Buying a lottery ticket is fun and easy, and for many people, winning a jackpot is the only time they’ll ever put some money away. Face it, planning for and actually saving money just isn’t as enjoyable. Long Game wants to change that by rewarding individuals when they open a savings account, and announced today new funding of $6.6 million to further its mission.
“Forty percent of Americans have no savings, 70 percent have less than $1,000 in savings, and 63 percent can’t cover an unexpected $500 expense,” wrote Long Game’s founder and CEO Lindsay Holden, in a statement. ”Yet Americans spend almost $70 billion on lottery tickets every year, with the average household spending $540 annually on lottery tickets.”
This somewhat irrational behavior led Holden to tap into behavioral economics to try and understand what motivates people to spend on lottery and gaming. She chose to target a prize-linked approach, which incentivizes people to save money by giving them the rush of lottery gaming.
Long Game users create a savings account and are rewarded with virtual coins, which can be used to play games on the mobile app. “We offer mobile games based on the most popular variable rewards games such as lottery-style games that work like scratchers, slots-inspired games, and a weekly drawing for up to a million dollars, much like a lottery,” wrote Holden.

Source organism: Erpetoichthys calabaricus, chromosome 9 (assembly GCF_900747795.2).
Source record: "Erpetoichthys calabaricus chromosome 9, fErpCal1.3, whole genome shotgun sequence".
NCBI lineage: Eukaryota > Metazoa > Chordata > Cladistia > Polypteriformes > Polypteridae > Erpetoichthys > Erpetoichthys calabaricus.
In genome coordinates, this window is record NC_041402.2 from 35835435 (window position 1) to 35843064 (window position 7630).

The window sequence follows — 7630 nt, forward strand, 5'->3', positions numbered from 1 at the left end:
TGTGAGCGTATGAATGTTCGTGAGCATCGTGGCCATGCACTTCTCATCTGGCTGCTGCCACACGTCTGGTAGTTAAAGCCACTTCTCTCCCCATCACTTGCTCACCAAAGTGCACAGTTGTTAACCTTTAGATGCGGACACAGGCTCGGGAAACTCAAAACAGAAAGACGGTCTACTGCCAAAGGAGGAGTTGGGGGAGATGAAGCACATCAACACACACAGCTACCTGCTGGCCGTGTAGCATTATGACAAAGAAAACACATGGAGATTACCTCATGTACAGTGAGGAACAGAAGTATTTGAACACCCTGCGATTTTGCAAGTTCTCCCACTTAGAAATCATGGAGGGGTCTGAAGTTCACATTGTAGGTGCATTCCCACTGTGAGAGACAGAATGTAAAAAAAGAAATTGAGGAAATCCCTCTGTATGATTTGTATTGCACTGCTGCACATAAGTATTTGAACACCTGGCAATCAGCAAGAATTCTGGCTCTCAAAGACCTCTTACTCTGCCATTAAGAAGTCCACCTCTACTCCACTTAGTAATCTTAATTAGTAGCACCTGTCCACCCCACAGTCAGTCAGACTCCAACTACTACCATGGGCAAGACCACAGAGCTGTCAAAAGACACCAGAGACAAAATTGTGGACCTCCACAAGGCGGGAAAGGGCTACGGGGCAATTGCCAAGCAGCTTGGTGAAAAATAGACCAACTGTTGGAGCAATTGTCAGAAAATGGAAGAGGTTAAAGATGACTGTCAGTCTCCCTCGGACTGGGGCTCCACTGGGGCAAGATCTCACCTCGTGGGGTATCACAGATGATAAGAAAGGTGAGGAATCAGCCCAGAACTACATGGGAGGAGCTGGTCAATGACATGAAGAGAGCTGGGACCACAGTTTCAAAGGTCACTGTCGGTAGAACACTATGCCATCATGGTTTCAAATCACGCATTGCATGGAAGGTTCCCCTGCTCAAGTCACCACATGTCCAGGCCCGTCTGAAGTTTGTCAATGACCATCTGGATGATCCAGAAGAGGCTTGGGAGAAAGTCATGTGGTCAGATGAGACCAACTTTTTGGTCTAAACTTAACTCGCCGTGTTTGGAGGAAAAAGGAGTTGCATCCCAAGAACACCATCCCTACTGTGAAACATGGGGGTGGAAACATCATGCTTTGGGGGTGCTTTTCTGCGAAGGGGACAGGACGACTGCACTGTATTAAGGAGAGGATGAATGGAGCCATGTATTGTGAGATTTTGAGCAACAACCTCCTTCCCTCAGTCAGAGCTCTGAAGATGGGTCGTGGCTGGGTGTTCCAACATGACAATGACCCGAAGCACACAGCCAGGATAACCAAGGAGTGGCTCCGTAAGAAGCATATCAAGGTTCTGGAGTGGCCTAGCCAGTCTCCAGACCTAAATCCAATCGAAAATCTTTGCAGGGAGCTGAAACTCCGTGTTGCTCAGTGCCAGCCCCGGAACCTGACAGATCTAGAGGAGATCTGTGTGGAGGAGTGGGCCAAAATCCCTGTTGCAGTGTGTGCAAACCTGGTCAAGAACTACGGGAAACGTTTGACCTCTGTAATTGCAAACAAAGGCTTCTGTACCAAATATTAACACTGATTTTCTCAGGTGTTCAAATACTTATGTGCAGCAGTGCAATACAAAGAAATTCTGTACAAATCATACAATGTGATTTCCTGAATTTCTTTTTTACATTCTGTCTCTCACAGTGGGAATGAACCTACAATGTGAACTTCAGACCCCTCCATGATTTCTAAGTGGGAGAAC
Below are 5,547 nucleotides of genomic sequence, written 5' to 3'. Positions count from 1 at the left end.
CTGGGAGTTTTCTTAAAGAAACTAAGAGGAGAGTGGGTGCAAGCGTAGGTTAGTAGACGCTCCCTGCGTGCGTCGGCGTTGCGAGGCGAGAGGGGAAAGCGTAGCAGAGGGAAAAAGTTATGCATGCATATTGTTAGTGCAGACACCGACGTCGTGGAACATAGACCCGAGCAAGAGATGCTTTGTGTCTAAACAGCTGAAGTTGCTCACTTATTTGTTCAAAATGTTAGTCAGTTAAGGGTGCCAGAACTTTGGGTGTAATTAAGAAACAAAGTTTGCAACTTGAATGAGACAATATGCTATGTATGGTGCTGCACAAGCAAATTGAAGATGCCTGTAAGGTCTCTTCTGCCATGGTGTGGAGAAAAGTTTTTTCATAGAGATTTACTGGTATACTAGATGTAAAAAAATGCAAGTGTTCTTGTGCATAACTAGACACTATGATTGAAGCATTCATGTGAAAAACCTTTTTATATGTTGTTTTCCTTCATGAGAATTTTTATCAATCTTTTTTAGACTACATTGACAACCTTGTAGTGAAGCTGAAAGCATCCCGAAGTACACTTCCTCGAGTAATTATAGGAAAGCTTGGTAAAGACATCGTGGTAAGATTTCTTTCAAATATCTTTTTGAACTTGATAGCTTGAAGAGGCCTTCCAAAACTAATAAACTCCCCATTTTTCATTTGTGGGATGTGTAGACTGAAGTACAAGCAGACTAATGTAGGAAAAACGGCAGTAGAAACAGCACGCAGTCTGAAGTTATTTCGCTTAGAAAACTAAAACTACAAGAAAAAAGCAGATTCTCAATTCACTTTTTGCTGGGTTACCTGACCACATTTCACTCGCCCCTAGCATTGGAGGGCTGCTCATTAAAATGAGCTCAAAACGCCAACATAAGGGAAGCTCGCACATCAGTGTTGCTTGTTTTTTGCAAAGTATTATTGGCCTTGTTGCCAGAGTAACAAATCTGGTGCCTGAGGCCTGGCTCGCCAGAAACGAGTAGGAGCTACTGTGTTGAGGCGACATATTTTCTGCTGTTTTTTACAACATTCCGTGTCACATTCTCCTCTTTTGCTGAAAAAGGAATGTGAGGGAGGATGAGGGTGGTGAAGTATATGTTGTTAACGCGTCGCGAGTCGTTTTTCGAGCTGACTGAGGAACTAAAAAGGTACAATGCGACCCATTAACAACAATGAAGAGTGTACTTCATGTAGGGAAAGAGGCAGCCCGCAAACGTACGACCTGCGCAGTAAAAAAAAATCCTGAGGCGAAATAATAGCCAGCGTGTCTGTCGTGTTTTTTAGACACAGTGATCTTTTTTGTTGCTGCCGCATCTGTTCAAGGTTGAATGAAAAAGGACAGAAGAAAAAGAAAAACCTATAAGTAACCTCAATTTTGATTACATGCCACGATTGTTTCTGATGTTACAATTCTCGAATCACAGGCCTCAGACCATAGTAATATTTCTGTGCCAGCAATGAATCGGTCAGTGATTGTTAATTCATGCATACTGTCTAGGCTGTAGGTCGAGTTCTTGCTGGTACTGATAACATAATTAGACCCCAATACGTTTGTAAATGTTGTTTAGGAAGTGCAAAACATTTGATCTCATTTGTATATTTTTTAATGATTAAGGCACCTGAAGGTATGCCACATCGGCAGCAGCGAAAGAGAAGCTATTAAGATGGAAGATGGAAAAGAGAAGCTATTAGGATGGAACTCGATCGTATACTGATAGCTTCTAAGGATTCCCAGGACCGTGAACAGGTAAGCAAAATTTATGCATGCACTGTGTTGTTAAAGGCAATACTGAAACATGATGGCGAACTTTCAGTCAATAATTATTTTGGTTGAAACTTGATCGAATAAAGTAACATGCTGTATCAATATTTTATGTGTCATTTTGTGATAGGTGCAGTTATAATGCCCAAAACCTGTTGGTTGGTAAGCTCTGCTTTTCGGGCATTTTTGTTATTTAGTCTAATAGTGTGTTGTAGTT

Long Game has partnered with Blue Ridge to open and operate savings accounts. It also supports 700 banks across the U.S., meaning that if individuals have a checking account at a supported bank, they will be able to transfer money into the newly-opened savings account at Blue Ridge.
“The money that you transfer can be withdrawn at an time, is FDIC insured, and earns point one percent interest, which is higher than most major banks,” Holden wrote. Other banks may not be to too happy about a savings account being opened elsewhere, however.
Holden claims that Long Game has nearly 70,000 users who add an average of $60 to their savings account each month using Long Game. The startup takes a percentage from the transactions with Blue Ridge but eyes other monetizing outcomes. “As you can imagine, with such consumer engagement, where the user is playing 28 games per week, there are other areas of monetization we mighty explore down the road,” wrote Holden.
Competitors include other savings apps like Digit and Clarity Money, but also other, more direct competitors like Save to Win, another prize-linked savings program.
Collaborative Fund and Thrive Capital led today’s round of $4 million, which comes shortly after the previously undisclosed round of $2.6 million Long Game raised in 2016. The new money will be used for marketing, hiring, and expanding product development.
Founded in 2015, Long Game is based in San Francisco and currently has 10 employees.